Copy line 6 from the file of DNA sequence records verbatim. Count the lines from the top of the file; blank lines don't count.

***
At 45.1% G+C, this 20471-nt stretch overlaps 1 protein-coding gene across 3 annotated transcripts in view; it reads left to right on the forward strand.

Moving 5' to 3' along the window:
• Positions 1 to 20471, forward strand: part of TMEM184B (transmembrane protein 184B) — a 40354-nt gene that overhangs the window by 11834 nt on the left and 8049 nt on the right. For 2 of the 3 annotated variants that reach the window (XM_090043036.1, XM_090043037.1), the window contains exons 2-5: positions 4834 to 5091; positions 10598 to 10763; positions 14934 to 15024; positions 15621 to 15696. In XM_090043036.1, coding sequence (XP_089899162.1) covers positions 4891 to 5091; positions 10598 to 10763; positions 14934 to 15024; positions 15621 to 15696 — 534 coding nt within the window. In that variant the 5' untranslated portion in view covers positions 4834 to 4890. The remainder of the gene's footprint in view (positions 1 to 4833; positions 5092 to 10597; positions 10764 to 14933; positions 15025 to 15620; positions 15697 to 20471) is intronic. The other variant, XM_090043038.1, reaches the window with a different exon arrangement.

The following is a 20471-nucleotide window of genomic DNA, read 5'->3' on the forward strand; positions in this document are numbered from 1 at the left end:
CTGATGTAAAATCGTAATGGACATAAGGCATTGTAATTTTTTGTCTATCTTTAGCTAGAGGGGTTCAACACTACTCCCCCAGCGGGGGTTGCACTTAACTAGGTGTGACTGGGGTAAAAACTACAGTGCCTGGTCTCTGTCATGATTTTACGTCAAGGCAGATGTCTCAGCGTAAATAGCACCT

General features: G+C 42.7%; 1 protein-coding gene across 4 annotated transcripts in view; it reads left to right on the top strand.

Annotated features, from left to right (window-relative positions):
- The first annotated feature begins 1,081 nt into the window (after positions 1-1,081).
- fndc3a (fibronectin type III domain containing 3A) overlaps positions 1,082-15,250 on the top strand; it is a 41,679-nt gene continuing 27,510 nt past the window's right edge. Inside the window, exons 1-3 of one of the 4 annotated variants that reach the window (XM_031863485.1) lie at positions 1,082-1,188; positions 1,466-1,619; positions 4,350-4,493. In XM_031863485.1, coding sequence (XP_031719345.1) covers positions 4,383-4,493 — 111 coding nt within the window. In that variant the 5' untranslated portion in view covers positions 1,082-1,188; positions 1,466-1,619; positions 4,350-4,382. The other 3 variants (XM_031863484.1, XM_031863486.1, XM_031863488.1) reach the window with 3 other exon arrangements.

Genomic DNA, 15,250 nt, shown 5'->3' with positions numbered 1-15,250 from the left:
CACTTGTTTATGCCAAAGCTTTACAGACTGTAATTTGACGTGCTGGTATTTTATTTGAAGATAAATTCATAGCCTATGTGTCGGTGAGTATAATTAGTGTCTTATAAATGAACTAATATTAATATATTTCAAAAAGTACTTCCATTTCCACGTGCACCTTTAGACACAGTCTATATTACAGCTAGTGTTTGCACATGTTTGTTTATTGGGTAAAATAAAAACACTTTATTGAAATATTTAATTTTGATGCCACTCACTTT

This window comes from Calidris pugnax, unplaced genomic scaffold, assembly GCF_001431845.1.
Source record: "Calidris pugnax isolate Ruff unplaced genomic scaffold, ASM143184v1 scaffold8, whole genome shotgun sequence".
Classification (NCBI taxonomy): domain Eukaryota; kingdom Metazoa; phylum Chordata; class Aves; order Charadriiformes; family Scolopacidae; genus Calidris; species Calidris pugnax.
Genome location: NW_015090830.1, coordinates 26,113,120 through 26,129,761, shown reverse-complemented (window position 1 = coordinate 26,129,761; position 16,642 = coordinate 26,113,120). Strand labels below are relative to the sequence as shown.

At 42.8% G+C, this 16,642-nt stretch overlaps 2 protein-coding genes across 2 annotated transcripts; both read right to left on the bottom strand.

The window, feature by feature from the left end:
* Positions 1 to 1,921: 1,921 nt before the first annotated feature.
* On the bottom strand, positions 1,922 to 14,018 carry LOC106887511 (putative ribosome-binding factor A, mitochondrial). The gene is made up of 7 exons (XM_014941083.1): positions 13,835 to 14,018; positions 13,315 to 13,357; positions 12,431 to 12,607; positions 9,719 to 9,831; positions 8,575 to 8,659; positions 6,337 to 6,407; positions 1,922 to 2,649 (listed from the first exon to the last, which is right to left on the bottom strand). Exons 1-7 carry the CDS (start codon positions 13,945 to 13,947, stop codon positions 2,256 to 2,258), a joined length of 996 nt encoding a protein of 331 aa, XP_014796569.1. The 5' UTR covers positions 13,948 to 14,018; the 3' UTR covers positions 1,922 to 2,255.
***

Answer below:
General features: G+C 42.7%; 1 protein-coding gene across 4 annotated transcripts in view; it reads left to right on the top strand.